the temperature of the hot reservoir?
Example
A particular engine has a power output of 5000 W and an
efficiency of 25%. If the engine expels 8000 J of heat in each
cycle, find (a) the heat absorbed in each cycle and (b) the time
for each cycle
Example
The efficiency of a Carnot engine is 30%. The engine absorbs 800
J of heat per cycle from a hot temperature reservoir at 500 K.
Determine (a) the heat expelled per cycle and (b) the
temperature of the cold reservoir
Entropy
–
amount of disorder in a system
The relationship for a Carnot engine, can be rearranged to
. The quantity Q/T is the change in entropy, ΔS:
The temperature, again, must be in Kelvins, the subscript R refers to
reversible process.
Units for entropy = J/K
Entropy is a function of state (like internal energy)
–
only the state of
the system determines the entropy
Example
Calculate the change in entropy when a 0.125 kg chunk of ice melt at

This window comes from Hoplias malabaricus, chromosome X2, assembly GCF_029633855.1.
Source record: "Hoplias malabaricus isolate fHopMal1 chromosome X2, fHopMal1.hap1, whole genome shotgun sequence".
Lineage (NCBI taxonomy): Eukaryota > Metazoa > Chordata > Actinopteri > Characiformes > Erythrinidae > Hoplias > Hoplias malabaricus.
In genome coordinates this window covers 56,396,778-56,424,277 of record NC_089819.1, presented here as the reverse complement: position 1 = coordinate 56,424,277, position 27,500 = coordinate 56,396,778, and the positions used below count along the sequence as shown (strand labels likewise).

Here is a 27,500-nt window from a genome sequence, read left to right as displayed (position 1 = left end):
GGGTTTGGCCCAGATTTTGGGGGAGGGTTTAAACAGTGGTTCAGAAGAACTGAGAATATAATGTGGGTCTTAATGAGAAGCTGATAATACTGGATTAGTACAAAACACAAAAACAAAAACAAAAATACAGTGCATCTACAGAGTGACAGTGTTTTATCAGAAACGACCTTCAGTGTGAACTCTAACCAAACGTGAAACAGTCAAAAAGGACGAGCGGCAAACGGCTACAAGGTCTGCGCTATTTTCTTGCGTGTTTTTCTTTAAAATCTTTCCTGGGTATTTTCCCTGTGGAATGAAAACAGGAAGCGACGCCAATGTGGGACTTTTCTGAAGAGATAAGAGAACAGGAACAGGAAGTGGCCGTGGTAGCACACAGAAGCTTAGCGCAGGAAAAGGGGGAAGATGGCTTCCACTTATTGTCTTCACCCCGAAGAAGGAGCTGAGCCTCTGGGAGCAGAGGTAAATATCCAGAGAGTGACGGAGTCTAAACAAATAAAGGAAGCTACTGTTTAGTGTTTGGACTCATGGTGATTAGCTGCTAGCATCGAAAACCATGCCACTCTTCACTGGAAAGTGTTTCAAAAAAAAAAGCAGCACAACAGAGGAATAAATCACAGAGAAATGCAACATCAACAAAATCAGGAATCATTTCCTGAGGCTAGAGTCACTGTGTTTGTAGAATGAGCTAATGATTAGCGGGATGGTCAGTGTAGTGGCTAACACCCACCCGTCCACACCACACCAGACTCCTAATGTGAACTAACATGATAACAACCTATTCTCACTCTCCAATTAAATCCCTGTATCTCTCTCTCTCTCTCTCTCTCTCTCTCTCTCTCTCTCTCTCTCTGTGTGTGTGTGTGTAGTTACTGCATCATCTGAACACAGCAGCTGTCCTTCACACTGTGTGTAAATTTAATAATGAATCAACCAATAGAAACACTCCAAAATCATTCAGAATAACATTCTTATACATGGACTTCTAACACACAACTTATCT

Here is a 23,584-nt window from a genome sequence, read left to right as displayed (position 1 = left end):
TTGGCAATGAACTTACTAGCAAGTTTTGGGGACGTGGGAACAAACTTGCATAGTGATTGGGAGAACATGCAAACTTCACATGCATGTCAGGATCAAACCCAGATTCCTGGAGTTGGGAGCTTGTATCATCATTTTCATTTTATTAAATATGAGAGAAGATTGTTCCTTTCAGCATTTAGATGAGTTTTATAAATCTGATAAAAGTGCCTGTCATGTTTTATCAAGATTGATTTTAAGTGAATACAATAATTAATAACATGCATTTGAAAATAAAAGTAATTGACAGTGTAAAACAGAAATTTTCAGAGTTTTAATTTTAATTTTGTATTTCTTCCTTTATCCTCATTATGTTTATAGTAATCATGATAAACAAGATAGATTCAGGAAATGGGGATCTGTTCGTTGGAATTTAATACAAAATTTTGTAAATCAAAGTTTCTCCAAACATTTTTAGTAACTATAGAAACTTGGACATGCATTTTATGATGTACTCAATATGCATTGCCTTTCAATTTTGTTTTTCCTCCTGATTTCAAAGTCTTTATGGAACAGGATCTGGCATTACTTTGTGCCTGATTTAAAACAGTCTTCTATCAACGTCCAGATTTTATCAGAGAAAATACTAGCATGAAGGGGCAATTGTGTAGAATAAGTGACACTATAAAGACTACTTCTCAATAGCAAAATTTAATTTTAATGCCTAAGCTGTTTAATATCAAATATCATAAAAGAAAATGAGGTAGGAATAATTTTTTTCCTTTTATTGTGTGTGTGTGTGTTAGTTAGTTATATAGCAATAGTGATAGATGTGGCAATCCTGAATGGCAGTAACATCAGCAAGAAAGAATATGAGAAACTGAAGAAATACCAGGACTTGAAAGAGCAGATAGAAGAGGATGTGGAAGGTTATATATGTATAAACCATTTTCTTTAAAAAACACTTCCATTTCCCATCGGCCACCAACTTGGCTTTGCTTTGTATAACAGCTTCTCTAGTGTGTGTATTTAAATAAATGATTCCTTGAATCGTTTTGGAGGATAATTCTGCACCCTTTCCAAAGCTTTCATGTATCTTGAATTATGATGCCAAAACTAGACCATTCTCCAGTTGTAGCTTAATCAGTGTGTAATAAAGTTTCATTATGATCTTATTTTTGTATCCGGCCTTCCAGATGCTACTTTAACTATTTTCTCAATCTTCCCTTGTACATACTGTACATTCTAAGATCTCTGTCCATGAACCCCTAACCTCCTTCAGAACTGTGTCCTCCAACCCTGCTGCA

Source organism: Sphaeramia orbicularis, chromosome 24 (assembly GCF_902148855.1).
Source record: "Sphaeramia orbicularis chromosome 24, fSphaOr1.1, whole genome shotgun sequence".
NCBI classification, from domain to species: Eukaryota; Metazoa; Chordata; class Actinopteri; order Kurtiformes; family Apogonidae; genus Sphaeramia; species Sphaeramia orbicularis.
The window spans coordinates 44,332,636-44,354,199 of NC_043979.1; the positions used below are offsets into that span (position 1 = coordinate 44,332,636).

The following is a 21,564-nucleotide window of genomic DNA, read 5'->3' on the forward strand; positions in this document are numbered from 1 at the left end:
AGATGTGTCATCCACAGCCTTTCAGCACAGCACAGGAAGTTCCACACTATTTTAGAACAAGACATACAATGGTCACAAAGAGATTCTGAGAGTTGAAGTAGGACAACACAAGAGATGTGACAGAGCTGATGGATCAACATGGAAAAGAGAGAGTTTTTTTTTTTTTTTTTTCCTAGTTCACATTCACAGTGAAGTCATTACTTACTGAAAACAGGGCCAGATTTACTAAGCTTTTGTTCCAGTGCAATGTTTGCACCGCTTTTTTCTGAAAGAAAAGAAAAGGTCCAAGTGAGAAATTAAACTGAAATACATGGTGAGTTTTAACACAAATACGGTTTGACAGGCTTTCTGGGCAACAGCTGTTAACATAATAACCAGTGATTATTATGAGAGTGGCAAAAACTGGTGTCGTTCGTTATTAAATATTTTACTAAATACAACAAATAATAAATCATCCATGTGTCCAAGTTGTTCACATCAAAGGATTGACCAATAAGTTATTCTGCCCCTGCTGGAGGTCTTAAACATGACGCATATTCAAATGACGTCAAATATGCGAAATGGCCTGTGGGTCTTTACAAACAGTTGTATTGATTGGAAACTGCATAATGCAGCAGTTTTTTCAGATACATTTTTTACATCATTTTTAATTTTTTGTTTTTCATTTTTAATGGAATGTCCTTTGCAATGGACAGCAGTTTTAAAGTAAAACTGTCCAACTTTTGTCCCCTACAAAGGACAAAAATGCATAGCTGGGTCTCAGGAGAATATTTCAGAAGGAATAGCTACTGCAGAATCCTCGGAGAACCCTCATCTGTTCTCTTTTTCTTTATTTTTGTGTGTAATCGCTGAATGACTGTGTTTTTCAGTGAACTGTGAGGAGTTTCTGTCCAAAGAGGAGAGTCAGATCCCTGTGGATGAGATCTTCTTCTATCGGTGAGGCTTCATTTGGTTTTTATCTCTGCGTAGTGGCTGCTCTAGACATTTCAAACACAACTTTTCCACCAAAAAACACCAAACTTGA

0
ºC. Assume the melting occurs reversibly.
The entropy of a Carnot Engine:
as the engine operates, the entropy of the hot reservoir
decreases, since heat QH leaves. the change in the entropy of
the hot reservoir is
(minus indicates decrease in S)
the change in the entropy of the cold reservoir is
Thus, the total change in entropy is
(equals zero because )
Thus, ΔS = 0 for a Carnot Engine. This is also true for any
reversible process: the total entropy of the universe does not
change
Reversible processes do not change the total entropy of the universe
. (The
entropy of one part of the universe may change, but if so, the entropy of another
part must change in the opposite way by the same amount.)
Irreversible processes increase the entropy of the universe.
ΔS > 0
Example
A hot reservoir at the temperature 576 K transfers 1050 J of heat
irreversibly to a cold reservoir at the temperature 305 K. Find the
change in entropy of the universe.
(cont.)
The Second Law of Thermodynamics in terms of Entropy:
The total entropy of the universe does not change when a reversible
process occurs and increases when an irreversible process
occurs.
Entropy and Disorder
Increase in entropy equates to an increase in disorder. Decrease in
entropy equates to a decrease in disorder (increase in order).
Heat flow increases entropy, add heat to a solid and it becomes a
liquid (less ordered). Thus, increases entropy increases disorder.
The Third Law of Thermodynamics
It is not possible to lower the temperature of any system to absolute
zero in a finite number of steps.